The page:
Answering Your Kids’ Questions

devo“Hey, Dad. Will your ear get wet if I spit in the phone?” I overheard the conversation as my son was talking to my husband on the kitchen phone—the kind we had years ago that was attached to the wall.

Kids are full of questions. Some are humorous and some are more serious. Being the mother of three inquisitive children, I answered many questions over the years—too many to count! One time my middle child woke me in the middle of the night. “Mom, I have a very important question,” he said as he shook my arm. “Can Jesus fly?” In my half-awakened state of consciousness I mumbled, “Jesus can do anything.”

Many questions that kids ask are spontaneous, often triggered by something they are thinking about, or something they have seen or heard. Their questions help parents know what’s going on those busy little heads. Even though it can be mentally exhausting, it’s important to answer our kids’ questions—it’s how they learn. Children also believe what you tell them, so I was glad they came to me for answers rather than going to someone else—especially when it came to questions about God.

But what about kids who are more quiet and introverted? How do we direct them as well as their more talkative siblings to ask about deeper faith-based issues? Here are a few tips:

  • Incorporate reading books into your daily routine. Whether they are fun and whimsical, educational or spiritual, the content of a book often gives readers something to talk about.
  • Choose devotionals or Bible story books for children that have questions to prompt conversation. Reading devotions at mealtime or bedtime gives parents an opportunity to dig into some deeper faith discussions. Be sure to choose kid-friendly books with engaging text and colorful illustrations.
  • Read children’s books about God, Jesus, creation, and other topics that are biblically based. Kids can have a deeper understanding of God and come to know him as a person when material is presented with age-appropriate language and a kid-friendly format.
  • Check out the new series by Tyndale KidsI’ve Got Questions! The first two books released June 1st and give parents the opportunity to have enjoyable and meaningful question and answer chats with their kids. Does God Take Naps?  features questions and answers about who God is what he does. Do Baby Bears Have Mommies? offers questions and answers about God’s animal kingdom. Whimsical rhymes and adorable illustrations will engage your children as they learn important truths. And don’t be surprised if they want to read the books over and over again!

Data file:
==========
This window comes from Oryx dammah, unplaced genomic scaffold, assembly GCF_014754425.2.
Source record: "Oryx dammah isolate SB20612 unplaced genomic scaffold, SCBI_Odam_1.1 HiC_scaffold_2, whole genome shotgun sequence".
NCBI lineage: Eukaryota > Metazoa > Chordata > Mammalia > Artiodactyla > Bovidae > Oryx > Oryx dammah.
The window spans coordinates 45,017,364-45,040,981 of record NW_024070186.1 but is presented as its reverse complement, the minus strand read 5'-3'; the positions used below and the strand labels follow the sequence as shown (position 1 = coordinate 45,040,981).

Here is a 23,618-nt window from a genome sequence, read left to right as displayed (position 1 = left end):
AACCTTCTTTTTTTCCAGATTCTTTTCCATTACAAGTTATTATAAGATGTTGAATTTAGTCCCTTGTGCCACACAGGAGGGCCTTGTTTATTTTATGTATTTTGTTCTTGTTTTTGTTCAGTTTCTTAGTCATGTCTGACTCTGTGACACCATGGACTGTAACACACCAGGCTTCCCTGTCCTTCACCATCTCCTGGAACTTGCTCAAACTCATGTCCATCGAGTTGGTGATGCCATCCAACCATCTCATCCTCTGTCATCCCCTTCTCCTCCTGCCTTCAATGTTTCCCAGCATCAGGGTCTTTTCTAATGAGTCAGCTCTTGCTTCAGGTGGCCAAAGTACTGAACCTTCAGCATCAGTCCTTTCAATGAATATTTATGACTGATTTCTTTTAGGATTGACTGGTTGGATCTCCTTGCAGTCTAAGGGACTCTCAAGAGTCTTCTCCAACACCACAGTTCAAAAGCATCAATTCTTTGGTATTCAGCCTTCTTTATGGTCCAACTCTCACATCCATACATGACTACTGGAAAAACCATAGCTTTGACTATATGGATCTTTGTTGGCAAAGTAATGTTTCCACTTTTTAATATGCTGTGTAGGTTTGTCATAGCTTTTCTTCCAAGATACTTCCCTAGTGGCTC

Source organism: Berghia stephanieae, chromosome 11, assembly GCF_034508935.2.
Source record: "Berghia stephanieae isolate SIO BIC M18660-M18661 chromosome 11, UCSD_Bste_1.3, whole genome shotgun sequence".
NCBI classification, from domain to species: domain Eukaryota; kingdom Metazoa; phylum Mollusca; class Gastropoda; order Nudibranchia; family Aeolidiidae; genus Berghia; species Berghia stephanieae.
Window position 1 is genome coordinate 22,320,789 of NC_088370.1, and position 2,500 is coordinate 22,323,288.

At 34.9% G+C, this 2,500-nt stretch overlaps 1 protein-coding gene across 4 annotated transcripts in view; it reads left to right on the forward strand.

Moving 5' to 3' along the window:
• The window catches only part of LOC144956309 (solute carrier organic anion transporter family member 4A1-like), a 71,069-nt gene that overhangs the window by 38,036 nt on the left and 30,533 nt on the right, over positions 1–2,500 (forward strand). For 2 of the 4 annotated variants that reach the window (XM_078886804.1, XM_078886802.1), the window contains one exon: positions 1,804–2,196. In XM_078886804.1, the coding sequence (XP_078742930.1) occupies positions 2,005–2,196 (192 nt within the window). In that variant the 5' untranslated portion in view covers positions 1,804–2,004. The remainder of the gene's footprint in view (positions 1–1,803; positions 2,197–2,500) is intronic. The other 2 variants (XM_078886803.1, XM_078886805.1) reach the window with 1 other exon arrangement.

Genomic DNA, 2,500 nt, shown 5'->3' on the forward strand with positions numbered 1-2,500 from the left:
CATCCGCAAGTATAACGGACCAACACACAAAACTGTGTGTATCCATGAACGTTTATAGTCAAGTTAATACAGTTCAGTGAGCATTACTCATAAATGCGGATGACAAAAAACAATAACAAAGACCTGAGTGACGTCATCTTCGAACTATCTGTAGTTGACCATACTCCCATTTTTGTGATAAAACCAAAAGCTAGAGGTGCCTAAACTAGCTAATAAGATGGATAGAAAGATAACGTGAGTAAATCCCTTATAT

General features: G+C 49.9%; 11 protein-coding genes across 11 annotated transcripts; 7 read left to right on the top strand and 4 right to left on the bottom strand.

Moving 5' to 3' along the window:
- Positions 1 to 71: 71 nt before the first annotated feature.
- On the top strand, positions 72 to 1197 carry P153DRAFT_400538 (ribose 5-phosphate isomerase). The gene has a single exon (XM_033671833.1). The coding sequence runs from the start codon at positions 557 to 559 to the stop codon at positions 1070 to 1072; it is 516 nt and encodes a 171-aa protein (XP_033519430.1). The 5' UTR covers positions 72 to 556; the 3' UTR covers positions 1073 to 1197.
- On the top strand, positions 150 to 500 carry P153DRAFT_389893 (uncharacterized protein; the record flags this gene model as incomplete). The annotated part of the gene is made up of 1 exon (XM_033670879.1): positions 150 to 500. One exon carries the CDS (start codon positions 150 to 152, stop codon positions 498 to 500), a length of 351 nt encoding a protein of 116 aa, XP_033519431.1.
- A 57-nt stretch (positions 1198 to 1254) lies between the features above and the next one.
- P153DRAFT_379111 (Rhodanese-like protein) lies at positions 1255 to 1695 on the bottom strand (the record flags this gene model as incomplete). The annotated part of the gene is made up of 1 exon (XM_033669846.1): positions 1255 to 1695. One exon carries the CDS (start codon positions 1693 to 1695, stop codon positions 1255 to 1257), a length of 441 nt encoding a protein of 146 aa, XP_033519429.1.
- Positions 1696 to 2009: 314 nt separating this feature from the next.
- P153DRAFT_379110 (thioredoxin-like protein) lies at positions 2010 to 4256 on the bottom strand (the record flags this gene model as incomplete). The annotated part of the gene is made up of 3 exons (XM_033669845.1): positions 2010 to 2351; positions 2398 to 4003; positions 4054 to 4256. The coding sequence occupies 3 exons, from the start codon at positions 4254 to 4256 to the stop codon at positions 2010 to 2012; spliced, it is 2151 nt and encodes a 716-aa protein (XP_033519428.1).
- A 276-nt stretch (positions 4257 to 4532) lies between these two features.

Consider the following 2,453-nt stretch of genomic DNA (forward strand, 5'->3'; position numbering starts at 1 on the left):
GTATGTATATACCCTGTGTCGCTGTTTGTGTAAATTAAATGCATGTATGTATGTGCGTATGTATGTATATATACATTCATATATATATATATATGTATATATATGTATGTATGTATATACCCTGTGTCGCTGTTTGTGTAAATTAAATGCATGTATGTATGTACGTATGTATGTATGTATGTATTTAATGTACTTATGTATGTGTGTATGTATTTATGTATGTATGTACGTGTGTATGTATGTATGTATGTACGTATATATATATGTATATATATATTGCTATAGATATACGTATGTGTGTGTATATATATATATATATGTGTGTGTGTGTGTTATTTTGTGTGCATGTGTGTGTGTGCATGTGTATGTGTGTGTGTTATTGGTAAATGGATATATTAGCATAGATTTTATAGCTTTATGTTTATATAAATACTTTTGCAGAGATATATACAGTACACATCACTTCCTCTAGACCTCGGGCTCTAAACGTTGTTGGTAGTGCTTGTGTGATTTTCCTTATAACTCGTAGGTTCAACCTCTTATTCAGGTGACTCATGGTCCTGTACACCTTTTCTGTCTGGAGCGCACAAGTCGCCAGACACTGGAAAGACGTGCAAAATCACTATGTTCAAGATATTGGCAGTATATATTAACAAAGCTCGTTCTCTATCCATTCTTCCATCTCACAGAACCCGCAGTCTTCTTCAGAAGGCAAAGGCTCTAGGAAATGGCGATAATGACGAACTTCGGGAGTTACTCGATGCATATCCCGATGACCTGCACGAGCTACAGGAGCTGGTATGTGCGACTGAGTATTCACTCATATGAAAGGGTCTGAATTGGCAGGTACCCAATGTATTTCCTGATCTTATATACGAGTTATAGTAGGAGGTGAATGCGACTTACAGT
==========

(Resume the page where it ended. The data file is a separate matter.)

Kids have lots of questions. You can help them find the answers!

Crystal

417405417412

Related Posts Plugin for WordPress, Blogger...

Comments

Answering Your Kids’ Questions — 5 Comments

  1. Thanks very much for your post, Crystal, especially for the recommendation for Tyndale’s new series.

    Many blessings,

    MaryAnn
    _________________________________
    MaryAnn Diorio, PhD, DMin, MFA
    Children’s Author
    http://www.maryanndiorio.com

    Who Is Jesus?
    Candle Love
    Toby Too Small
    Do Angels Ride Ponies?
    The Dandelion Patch

  2. These look terrific, Crystal! Congrats on two more books and more opportunities to touch children and their families for God!

  3. Yes, kids’ questions. We do need to answer them and, depending on the age, as simply as possible. When my youngest daughter was 3 years old, she came to me after church on Sunday and said, “Mommy, when Miss Carol changed Aaron’s diaper, where he pees is THIS LONG!” And she demonstrated with her fingers. I replied, “That’s because he’s a boy.” And she said, “Oh!” and that was that.

    It wasn’t really a question, but you get the gist. Personally, I enjoy kids’ questions and I kinda miss that now mine are grown.

  4. Thank you, Ladies, for your beautiful comments. I am sure we could write many posts on the questions and comments from the little ones in our lives!

Leave a Reply

Your email address will not be published. Required fields are marked *

You may use these HTML tags and attributes: <a href="" title=""> <abbr title=""> <acronym title=""> <b> <blockquote cite=""> <cite> <code> <del datetime=""> <em> <i> <q cite=""> <s> <strike> <strong>